Three mosaics of Titan composed with data from Cassini's visual and infrared mapping spectrometer taken during the last three Titan flybys, on Oct. 28, 2005 (left), Dec. 26, 2005 (middle), and Jan. 15, 2006 (right). Source: NASA/JPL/University of Arizona

While scientists don’t recommend dipping into one of Titan’s methane lakes because you’d burn up, the largest of Saturn’s 82 moons still has varied landscapes that have long confused them.

In essence, its maze-like canyons, lakes, rivers, and sand dunes are made of weak geological materials that aren’t meant to hold firm over the years. But a new hypothesis by scientists at Stanford University may finally hold an answer as to why Titan’s landscapes are similar to Earth’s.

Understanding the differences between Earth and Titan

On Earth, silicate rocks and minerals on the surface erode into sediment grains over time. They move through winds and streams, deposited in layers that eventually turn back into rocks. Pressure, groundwater, and heat also help rocks in this cycle of erosion.

By our previous understanding, Titan shouldn’t support complicated structures like canyons, caves, and dunes. Its sediments are different from Earth’s because they are thought to be composed of solid organic compounds. Because of their composition, these sediments should be worn down to fine dust in the face of the nitrogen winds and liquid methane streams on the moon’s surface.

Scientists at Stanford may have discovered the missing “growth mechanism” that helps sand grains on Titan maintain their shape and size through time. They found the answer by looking at sediments called ooids (yes, a real word that’s pronounced ), small and spherical grains that can be found in shallow tropical seas on Earth.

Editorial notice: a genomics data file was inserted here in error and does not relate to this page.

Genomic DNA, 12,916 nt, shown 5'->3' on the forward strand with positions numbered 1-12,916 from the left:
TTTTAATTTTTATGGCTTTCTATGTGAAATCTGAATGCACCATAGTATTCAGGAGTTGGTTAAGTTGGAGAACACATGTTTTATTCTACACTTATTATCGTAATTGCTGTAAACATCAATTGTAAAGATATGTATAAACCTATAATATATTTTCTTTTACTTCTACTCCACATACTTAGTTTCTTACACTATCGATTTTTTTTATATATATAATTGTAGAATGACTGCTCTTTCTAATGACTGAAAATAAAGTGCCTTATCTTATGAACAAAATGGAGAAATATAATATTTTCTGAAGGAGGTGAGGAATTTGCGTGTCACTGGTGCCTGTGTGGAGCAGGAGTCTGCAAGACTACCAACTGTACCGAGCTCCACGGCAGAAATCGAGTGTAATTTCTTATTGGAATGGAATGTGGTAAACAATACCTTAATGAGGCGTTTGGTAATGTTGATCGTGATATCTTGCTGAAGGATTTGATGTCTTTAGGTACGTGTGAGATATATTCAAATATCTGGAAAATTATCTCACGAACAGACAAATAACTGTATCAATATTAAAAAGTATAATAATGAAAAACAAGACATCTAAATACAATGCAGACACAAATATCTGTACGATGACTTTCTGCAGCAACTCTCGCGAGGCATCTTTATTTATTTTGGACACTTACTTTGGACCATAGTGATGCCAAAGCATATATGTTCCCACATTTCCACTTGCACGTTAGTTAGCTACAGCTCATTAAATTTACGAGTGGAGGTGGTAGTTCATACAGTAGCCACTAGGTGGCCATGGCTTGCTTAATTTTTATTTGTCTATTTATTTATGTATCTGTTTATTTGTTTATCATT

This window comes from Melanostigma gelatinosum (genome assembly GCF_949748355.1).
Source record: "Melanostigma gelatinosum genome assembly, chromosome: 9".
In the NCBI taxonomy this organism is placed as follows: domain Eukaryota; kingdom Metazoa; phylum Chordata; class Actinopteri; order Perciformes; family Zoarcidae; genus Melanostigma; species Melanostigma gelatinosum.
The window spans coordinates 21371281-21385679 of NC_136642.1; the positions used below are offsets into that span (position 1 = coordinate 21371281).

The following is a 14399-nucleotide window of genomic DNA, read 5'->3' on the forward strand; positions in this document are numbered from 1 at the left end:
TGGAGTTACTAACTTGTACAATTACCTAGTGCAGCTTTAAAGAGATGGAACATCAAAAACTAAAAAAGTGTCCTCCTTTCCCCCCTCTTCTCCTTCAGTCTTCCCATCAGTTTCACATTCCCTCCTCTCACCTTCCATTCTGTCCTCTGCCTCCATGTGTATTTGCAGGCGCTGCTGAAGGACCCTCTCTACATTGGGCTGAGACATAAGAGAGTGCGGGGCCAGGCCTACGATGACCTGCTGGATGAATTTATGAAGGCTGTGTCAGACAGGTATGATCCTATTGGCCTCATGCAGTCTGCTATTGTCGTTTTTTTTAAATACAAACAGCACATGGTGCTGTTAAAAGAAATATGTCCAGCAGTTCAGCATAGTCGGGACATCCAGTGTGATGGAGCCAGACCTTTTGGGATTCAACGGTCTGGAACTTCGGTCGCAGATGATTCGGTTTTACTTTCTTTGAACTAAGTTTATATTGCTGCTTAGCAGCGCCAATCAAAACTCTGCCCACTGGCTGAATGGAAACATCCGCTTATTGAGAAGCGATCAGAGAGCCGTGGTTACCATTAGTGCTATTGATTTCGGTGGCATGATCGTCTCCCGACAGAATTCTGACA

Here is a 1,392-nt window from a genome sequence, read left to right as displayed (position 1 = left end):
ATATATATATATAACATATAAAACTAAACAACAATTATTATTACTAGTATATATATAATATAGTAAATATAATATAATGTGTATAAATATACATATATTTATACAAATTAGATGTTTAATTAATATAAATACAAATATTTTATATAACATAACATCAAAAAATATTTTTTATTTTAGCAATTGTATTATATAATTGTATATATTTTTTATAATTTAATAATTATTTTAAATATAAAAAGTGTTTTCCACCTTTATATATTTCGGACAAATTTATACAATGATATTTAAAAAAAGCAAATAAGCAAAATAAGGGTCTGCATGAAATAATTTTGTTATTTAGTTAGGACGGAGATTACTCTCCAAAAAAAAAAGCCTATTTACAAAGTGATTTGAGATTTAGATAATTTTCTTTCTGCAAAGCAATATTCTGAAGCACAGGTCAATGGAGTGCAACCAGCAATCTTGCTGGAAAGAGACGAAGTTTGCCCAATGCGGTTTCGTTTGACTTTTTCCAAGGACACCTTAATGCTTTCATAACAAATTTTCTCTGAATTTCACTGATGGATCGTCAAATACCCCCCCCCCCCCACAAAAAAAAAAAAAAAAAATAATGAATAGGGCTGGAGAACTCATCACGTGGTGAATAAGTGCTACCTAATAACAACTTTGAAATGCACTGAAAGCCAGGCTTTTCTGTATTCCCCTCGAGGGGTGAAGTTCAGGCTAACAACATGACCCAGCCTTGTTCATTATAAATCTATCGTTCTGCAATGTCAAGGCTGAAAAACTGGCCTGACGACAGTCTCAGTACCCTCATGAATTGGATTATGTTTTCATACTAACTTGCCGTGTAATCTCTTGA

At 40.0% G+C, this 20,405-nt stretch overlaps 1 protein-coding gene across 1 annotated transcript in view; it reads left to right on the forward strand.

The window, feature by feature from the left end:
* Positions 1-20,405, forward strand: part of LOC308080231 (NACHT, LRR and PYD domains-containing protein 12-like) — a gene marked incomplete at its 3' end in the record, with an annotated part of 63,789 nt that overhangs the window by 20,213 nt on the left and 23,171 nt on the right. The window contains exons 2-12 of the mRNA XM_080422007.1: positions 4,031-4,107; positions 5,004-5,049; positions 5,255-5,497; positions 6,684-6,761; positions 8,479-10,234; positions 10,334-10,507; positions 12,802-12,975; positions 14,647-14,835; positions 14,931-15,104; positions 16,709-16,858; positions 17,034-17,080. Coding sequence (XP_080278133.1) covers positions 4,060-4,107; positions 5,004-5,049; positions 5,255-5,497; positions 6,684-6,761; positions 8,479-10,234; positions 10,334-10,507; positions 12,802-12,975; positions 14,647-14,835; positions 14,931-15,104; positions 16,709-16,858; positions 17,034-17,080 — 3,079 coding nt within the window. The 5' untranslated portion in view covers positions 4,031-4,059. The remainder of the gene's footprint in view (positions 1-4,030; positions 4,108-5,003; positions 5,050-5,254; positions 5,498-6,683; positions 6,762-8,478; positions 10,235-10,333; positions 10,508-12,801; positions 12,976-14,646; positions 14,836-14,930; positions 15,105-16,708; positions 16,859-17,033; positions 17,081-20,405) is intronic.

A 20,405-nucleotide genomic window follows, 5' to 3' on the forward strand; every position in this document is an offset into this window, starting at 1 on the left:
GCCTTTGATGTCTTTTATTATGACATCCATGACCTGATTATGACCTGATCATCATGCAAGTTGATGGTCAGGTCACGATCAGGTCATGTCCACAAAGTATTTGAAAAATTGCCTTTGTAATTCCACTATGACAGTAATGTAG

An ooid sediment is typically less than 2 mm, and made up of calcium carbonate that forms around a “nucleus”—usually a shell fragment or quartz grain. In a push and pull that balances out, chemical precipitation allows ooids to grow while erosion slows their growth.

A similar process is now believed to happen on Titan.

“We were able to resolve the paradox of why there could have been sand dunes on Titan for so long even though the materials are very weak,” said team leader Mathieu Lapôtre, who is an assistant professor of geological sciences at Stanford University. “We hypothesized that sintering—which involves neighboring grains fusing together into one piece—could counterbalance abrasion when winds transport the grains.”

Sintering on Titan

Taking place in both solid and liquid states, sintering involves the creation of a solid mass of material when grains smash together and fuse. Much like ooids on Earth, the sintering process could be the reason why Titan’s grains are not as destructible by wind as we imagine they should be.

The team of scientists showed that Titan has an active sedimentary cycle that’s similar to Earth, using atmospheric modeling data from the Cassini mission and available data on the moon’s climate and winds.

“We have an active sedimentary cycle that can explain the latitudinal distribution of landscapes through episodic abrasion and sintering driven by Titan’s seasons,” Lapôtre said.

Titan has more dunes present near the equator, plains at mid-latitudes, and craggy terrains near the poles.

Their study indicates that winds are most common closer to the moon’s equator. More winds imply less sintering and more fine sand grains, a key component of dunes. At mid-latitudes on both sides of the equator, the scientists predict less winds make way for flatter lands and sintering creates coarser grains that become plains.

The scientists also attribute river transport as the source for the sandstones thought to make up the craggy and labyrinthine terrains near Titan’s poles—with the Saturn moon being the only known body in our solar system other than Earth to have a liquid transport cycle.

“It’s pretty fascinating to think about how there’s this alternative world so far out there, where things are so different, yet so similar,” said Lapôtre.

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Laudy Issa is a multimedia journalist and the Managing Editor of Beirut Today. Before COVID-19, you might have caught her tripping over wires in local theatres or gigs.